Record-high calf prices don't necessarily mean record-high profits in the beef business.
Scott Brown, University of Missouri livestock economist, said rising feed costs will cut into cattle
"Cattle producers should hope for a big corn acreage this spring, with rain in June and July. Also, hope for continued recovery in the general economy," Brown told Dallas County cattle producers. "As more people get jobs, that creates more demand for beef."
To show the difficulty for an economist to predict prices, Brown reminded listeners of 2012. "Remember, as late as May last year, USDA was predicting corn prices at $4.60 per bushel. Recently corn was at $7.40 per bushel."
A drought-reduced corn yield and high corn prices in 2012 make it difficult for cattle feeders to make money.
Hope for a good corn crop
In 2013, just hope for that big corn crop, Brown said. That could mean corn prices drop toward $4 a bushel. And not rise to around $8 per bushel.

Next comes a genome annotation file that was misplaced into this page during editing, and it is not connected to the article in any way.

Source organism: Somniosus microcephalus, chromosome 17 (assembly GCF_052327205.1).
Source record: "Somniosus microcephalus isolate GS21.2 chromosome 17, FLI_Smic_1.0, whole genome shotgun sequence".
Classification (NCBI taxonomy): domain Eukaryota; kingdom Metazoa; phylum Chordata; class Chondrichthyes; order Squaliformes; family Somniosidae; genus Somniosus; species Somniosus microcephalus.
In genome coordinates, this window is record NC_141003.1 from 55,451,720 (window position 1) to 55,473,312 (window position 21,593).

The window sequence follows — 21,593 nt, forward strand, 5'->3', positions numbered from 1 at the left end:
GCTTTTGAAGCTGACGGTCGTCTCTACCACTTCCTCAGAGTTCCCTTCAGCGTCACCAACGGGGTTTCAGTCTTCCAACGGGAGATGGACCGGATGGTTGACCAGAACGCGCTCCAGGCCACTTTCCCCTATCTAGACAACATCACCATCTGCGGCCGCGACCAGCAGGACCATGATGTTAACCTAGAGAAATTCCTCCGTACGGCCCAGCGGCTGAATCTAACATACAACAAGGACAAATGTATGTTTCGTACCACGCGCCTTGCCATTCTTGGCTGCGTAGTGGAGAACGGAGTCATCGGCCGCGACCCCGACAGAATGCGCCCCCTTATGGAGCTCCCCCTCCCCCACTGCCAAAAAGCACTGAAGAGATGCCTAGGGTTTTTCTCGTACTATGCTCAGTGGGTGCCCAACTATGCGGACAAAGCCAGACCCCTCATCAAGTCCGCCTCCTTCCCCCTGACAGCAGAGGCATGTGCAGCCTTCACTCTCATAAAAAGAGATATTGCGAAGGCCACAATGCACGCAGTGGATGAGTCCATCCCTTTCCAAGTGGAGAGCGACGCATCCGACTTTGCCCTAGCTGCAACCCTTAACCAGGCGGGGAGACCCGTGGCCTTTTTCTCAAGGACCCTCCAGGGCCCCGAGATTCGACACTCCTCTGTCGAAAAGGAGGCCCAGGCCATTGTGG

Cow numbers continue to decline and that means fewer calves going to market. A short calf supply and continued demand means a strong beef outlook.
"The best I can do is to say corn prices will be somewhere between $4 and $10," Brown told herd owners. "I'm being a good economist and saying 'It depends.'" Weather will be the big variable.
"There's not a beef supply problem," Brown said. Beef demand has continued surprisingly strong, although U.S. consumers have cut back on eating beef. Export demand remains strong.
Other variability factors are continued economic growth and a climb in jobs. While recovery and job growth aren't vigorous, they are growing.